Monday, March 25, 2013


There’s a lot of literal flag-waving going on in Olympus Has Fallen, an oppressively rah-rah, militaristic, xenophobic slab of red meat filmmaking. Its basic structure is that of a mid-90’s Die Hard rip-off with the President of the United States (Aaron Eckhart) and a few other high-ranking officials (including the Vice President) trapped in a bunker below the White House when it’s taken over by North Korean terrorists hell-bent on forcing American troops out of South Korea. Seems like they could have come up with a less complicated plan to get that point across, but a villain’s showmanship is everything in a movie like this, I suppose. The John McClane of it all is a former Secret Service agent played by Gerard Butler. He’s working a desk job down the street when 1600 Pennsylvania Avenue is attacked and overrun. Never one to flee from danger, he finagles his way into the burning building and starts picking off the bad guys one by one while trying to rescue the hostages.

Strategy is not all that applicable to anyone’s actions here. It’s like a slasher movie with the slasher as the good guy and it grows tedious awfully quick. Butler lurks around shooting down enemies, getting into bruising fistfights and torturing captives for information about their overarching plans and the identity of their leader (Rick Yune, who, after facing off with Brosnan’s Bond in 2002’s Die Another Day, seems to have suffered a diminution in the complexity of his plotting). As in McClane’s case, there’s convenient radio communication that allows taunts to flow both ways. There’s also a command center of mostly unhelpful suits down the street where Angela Bassett and Robert Forster wring their hands and hope that the nuclear launch codes are not divulged. Morgan Freeman’s there, too. As Speaker of the House, he’s the acting president and gets the biggest (unintentional) laugh of the movie when he gives a speech reassuring the public that the government remains 100 percent operational. Is that like the old joke where the guy asks the doctor if he’ll be able to play piano after the operation and is happy to hear an affirmative, since he’s never played piano before?

With films like Training Day, King Arthur, and Shooter, Antoine Fuqua has proven that he knows his way around suspense or action setpieces. Here, directing from a script by Creighton Rothenberger and Katrin Benedikt, he manages a couple, but they both come very early in the runtime are a mixed bag anyways. The first, a quick bit of business involving a limo accident, is a tight and surprising opening. The second, an extended bit of disaster moviemaking, is a jarring and upsetting sequence of collateral damage. It involves the terrorists flying a large military plane right down the National Mall, firing heavy machine guns, casually picking off pedestrians before crash-landing near the White House and serving as a signal to the enemy combatants hidden in the crowd to start the siege. (The plane also takes out a big chunk of the Washington Monument on the way down; I’ll leave you to parse the nationalist Freudian significance of that image.) While this is undeniably effective, it’s also excessive: a bombastic misappropriation of 9/11 imagery to form a jingoistic call to arms with overwrought patriotic bloodlust not too far behind.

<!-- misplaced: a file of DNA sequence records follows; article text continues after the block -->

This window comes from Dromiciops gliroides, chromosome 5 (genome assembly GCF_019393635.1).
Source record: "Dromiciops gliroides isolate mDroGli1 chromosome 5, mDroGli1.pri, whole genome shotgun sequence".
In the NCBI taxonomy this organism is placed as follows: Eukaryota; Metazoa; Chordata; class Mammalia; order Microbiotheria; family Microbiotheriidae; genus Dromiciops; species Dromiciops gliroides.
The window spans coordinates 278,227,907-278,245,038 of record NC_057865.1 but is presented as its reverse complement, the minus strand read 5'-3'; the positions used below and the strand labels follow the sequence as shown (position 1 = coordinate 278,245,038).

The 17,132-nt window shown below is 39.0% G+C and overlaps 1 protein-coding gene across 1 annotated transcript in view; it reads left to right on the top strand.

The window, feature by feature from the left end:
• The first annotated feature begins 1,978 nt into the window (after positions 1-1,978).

Fuqua certainly shoots the whole sorry thing with total commitment to an increasingly ugly premise. But as it drones from one smoldering, darkly lit corridor to the next with the occasional bloody death or two, I lost any interest I may once have had. It’s not often you can say that a movie about terrorists holding the president hostage in order to detonate nuclear weapons within American borders feels like it has nothing at stake, but that’s the case here. As the bad guys’ numbers drop with regularity and Butler barely sustains a scratch and is always correct in his decisions, any sense of danger in the plot is gone. It’s all so over-the-top that it falls entirely apart into generic noise typical of the genre: terse, unfunny quips, fake news clips with carefully non-specific logos, and loud booms now and then to make sure the audience hasn’t fallen completely asleep.

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